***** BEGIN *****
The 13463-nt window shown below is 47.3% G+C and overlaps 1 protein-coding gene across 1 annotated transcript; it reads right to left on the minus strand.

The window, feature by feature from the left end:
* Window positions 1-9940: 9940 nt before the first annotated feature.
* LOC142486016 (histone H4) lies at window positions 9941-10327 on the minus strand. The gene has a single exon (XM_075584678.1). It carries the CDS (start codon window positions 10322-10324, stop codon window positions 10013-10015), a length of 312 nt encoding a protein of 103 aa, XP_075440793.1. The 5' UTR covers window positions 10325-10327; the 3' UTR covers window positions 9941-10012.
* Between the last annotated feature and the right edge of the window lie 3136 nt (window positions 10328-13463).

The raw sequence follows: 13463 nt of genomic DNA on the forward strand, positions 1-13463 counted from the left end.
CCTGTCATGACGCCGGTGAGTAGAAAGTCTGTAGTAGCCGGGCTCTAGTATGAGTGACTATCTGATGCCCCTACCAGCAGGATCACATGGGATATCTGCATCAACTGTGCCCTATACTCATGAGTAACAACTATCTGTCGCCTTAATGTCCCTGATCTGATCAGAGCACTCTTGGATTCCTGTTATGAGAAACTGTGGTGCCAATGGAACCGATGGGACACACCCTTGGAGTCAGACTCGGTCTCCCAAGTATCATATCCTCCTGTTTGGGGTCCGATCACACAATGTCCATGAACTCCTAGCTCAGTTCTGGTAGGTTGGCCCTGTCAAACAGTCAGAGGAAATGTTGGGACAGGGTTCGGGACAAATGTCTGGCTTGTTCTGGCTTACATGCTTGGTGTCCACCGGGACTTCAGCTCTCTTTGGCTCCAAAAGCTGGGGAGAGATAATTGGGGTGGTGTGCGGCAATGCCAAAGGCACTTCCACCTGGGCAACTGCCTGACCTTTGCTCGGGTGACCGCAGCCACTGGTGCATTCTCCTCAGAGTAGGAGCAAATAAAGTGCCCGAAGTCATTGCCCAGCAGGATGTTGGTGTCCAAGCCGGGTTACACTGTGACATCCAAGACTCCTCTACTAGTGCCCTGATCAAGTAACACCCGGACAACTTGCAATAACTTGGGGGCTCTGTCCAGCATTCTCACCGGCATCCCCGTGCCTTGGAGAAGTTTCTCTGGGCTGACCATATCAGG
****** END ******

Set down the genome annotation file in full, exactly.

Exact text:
The 13463-nt window shown below is 47.3% G+C and overlaps 1 protein-coding gene across 1 annotated transcript; it reads right to left on the minus strand.

The window, feature by feature from the left end:
* Window positions 1-9940: 9940 nt before the first annotated feature.
* LOC142486016 (histone H4) lies at window positions 9941-10327 on the minus strand. The gene has a single exon (XM_075584678.1). It carries the CDS (start codon window positions 10322-10324, stop codon window positions 10013-10015), a length of 312 nt encoding a protein of 103 aa, XP_075440793.1. The 5' UTR covers window positions 10325-10327; the 3' UTR covers window positions 9941-10012.
* Between the last annotated feature and the right edge of the window lie 3136 nt (window positions 10328-13463).

The raw sequence follows: 13463 nt of genomic DNA on the forward strand, positions 1-13463 counted from the left end.
CCTGTCATGACGCCGGTGAGTAGAAAGTCTGTAGTAGCCGGGCTCTAGTATGAGTGACTATCTGATGCCCCTACCAGCAGGATCACATGGGATATCTGCATCAACTGTGCCCTATACTCATGAGTAACAACTATCTGTCGCCTTAATGTCCCTGATCTGATCAGAGCACTCTTGGATTCCTGTTATGAGAAACTGTGGTGCCAATGGAACCGATGGGACACACCCTTGGAGTCAGACTCGGTCTCCCAAGTATCATATCCTCCTGTTTGGGGTCCGATCACACAATGTCCATGAACTCCTAGCTCAGTTCTGGTAGGTTGGCCCTGTCAAACAGTCAGAGGAAATGTTGGGACAGGGTTCGGGACAAATGTCTGGCTTGTTCTGGCTTACATGCTTGGTGTCCACCGGGACTTCAGCTCTCTTTGGCTCCAAAAGCTGGGGAGAGATAATTGGGGTGGTGTGCGGCAATGCCAAAGGCACTTCCACCTGGGCAACTGCCTGACCTTTGCTCGGGTGACCGCAGCCACTGGTGCATTCTCCTCAGAGTAGGAGCAAATAAAGTGCCCGAAGTCATTGCCCAGCAGGATGTTGGTGTCCAAGCCGGGTTACACTGTGACATCCAAGACTCCTCTACTAGTGCCCTGATCAAGTAACACCCGGACAACTTGCAATAACTTGGGGGCTCTGTCCAGCATTCTCACCGGCATCCCCGTGCCTTGGAGAAGTTTCTCTGGGCTGACCATATCAGG